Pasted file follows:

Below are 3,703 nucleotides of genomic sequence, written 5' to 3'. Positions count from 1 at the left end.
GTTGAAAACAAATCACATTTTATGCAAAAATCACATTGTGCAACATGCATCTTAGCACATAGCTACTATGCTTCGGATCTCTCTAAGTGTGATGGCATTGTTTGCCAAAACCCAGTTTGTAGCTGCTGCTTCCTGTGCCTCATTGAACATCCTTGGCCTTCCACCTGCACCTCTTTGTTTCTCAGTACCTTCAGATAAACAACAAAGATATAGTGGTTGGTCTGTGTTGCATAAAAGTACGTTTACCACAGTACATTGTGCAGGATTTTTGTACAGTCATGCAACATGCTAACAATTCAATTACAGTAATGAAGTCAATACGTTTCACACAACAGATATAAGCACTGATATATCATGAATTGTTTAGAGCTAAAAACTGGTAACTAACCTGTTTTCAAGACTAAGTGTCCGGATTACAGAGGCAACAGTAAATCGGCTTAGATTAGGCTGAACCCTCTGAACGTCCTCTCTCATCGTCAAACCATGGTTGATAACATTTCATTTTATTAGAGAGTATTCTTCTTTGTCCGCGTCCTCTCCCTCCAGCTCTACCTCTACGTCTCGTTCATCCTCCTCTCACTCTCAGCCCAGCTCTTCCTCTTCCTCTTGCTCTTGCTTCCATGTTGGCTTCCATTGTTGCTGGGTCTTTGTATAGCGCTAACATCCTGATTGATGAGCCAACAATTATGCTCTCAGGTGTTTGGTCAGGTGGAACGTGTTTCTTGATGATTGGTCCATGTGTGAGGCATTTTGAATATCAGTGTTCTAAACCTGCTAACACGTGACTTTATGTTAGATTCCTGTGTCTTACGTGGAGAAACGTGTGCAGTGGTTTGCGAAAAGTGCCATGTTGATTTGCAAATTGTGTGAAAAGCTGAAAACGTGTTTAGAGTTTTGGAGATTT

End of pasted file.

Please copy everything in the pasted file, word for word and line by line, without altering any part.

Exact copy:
Below are 3,703 nucleotides of genomic sequence, written 5' to 3'. Positions count from 1 at the left end.
GTTGAAAACAAATCACATTTTATGCAAAAATCACATTGTGCAACATGCATCTTAGCACATAGCTACTATGCTTCGGATCTCTCTAAGTGTGATGGCATTGTTTGCCAAAACCCAGTTTGTAGCTGCTGCTTCCTGTGCCTCATTGAACATCCTTGGCCTTCCACCTGCACCTCTTTGTTTCTCAGTACCTTCAGATAAACAACAAAGATATAGTGGTTGGTCTGTGTTGCATAAAAGTACGTTTACCACAGTACATTGTGCAGGATTTTTGTACAGTCATGCAACATGCTAACAATTCAATTACAGTAATGAAGTCAATACGTTTCACACAACAGATATAAGCACTGATATATCATGAATTGTTTAGAGCTAAAAACTGGTAACTAACCTGTTTTCAAGACTAAGTGTCCGGATTACAGAGGCAACAGTAAATCGGCTTAGATTAGGCTGAACCCTCTGAACGTCCTCTCTCATCGTCAAACCATGGTTGATAACATTTCATTTTATTAGAGAGTATTCTTCTTTGTCCGCGTCCTCTCCCTCCAGCTCTACCTCTACGTCTCGTTCATCCTCCTCTCACTCTCAGCCCAGCTCTTCCTCTTCCTCTTGCTCTTGCTTCCATGTTGGCTTCCATTGTTGCTGGGTCTTTGTATAGCGCTAACATCCTGATTGATGAGCCAACAATTATGCTCTCAGGTGTTTGGTCAGGTGGAACGTGTTTCTTGATGATTGGTCCATGTGTGAGGCATTTTGAATATCAGTGTTCTAAACCTGCTAACACGTGACTTTATGTTAGATTCCTGTGTCTTACGTGGAGAAACGTGTGCAGTGGTTTGCGAAAAGTGCCATGTTGATTTGCAAATTGTGTGAAAAGCTGAAAACGTGTTTAGAGTTTTGGAGATTT